He spent the rest of his time there trying to raise an Irish Brigade out of the prisoners of war that Germany held. He had been sure that many Irish soldiers would jump at the chance to fight for Ireland, but he was sadly mistaken. After months of pitching the idea, he finally admitted defeat and accepted the much smaller arms deal that the Germans offered. It didn’t include any support beyond the weapons and was nowhere close to the agreement he had been hoping for. Meanwhile, he learned of the planned uprising and he hoped to get them to cancel it, because of the inadequate aid from Germany. Because he had been kept in the dark the entire time, he had no way of knowing that it would go ahead with or without the weapons…and with or without him.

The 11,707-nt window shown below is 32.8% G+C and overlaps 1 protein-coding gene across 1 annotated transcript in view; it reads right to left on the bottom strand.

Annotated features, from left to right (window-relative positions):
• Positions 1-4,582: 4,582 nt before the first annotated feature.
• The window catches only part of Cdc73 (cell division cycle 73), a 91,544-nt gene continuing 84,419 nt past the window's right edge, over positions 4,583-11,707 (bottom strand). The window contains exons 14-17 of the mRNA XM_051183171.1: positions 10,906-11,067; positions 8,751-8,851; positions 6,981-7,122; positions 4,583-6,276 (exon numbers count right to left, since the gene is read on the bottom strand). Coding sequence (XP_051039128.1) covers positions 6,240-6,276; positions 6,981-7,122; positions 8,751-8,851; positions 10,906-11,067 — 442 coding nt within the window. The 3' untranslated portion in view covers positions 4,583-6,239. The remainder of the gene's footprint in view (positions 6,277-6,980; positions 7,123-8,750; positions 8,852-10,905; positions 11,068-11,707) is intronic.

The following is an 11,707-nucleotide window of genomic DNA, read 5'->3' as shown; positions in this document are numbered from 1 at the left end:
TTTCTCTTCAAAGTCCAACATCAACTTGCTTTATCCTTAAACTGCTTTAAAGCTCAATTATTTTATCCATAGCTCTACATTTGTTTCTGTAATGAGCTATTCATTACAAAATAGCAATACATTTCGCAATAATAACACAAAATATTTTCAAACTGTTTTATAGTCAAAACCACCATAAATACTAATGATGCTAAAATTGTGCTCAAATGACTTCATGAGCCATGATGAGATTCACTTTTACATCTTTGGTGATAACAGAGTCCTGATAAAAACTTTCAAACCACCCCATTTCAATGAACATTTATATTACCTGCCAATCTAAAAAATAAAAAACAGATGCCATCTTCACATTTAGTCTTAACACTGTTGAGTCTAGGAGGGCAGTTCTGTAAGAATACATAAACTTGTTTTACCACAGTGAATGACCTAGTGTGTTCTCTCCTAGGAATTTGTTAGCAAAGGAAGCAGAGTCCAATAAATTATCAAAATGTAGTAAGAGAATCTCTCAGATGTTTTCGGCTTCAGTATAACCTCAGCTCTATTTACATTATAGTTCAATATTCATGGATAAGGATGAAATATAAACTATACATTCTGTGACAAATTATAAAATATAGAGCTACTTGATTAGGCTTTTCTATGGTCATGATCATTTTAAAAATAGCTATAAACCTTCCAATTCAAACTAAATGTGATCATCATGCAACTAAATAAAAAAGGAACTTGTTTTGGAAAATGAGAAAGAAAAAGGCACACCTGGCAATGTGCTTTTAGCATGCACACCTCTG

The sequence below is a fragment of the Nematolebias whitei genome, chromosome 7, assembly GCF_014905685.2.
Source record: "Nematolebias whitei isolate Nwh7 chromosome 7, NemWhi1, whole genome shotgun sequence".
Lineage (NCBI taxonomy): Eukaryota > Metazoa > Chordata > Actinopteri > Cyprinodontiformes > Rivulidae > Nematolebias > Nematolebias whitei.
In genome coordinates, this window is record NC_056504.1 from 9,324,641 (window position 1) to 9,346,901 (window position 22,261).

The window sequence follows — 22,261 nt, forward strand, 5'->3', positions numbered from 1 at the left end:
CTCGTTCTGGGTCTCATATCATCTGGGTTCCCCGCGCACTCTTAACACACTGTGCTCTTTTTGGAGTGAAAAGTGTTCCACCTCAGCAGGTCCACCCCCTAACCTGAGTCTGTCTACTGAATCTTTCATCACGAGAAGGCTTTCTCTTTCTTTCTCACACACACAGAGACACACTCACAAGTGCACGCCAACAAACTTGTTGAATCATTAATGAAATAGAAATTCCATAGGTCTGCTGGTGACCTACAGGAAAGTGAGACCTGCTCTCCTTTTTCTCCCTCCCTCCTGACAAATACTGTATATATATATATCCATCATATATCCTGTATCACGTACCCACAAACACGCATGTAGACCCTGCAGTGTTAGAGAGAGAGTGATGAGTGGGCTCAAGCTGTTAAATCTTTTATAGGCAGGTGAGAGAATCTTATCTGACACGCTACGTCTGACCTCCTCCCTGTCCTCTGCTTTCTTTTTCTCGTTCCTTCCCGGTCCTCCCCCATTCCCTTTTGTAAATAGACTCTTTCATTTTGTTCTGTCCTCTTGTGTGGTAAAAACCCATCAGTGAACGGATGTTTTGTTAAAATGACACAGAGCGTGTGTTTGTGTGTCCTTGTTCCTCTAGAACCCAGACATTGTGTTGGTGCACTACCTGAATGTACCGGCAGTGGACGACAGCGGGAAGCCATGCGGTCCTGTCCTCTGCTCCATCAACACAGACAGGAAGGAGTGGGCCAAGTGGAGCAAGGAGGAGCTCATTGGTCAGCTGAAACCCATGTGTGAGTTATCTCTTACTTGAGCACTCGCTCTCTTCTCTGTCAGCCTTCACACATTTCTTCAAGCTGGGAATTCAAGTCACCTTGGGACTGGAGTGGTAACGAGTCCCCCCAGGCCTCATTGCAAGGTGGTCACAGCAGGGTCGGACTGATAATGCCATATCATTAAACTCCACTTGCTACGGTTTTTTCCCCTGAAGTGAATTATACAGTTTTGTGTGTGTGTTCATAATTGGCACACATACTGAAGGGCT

Casement made it to Ireland in a submarine, but the arms that came by boat did not. They were intercepted by the English, who immediately arrested Roger for treason, sabotage, and espionage. He missed the Rising altogether and heard of it while languishing in the Tower of London. If he thought that his life of service would keep him from prison, he was wrong. He was stripped of his knighthood and left to his own devices – neither the English or the Irish would help him and no rescue attempts were made. His important friends were vocal but only until the English shared his “Black diaries” publicly. They allegedly chronicled his homosexual adventures throughout the world. They made him look more like a predatory sex tourist than an idealistic humanitarian and they destroyed any hopes for support or leniency. Homosexuality was nearly enough to get someone killed already in that day and age, and when they added a charge of treason to it, well – it was only a matter of time before death came calling. He was hanged on August 3rd, 1916 – making him the only man connected to the Rising who was executed in that fashion, and the only one who was killed on foreign soil. His remains were repatriated to Ireland fifty years after he was killed, but they were not allowed to be brought North, so he lies in Glasnevin Cemetery in Dublin….not too far from where his life began.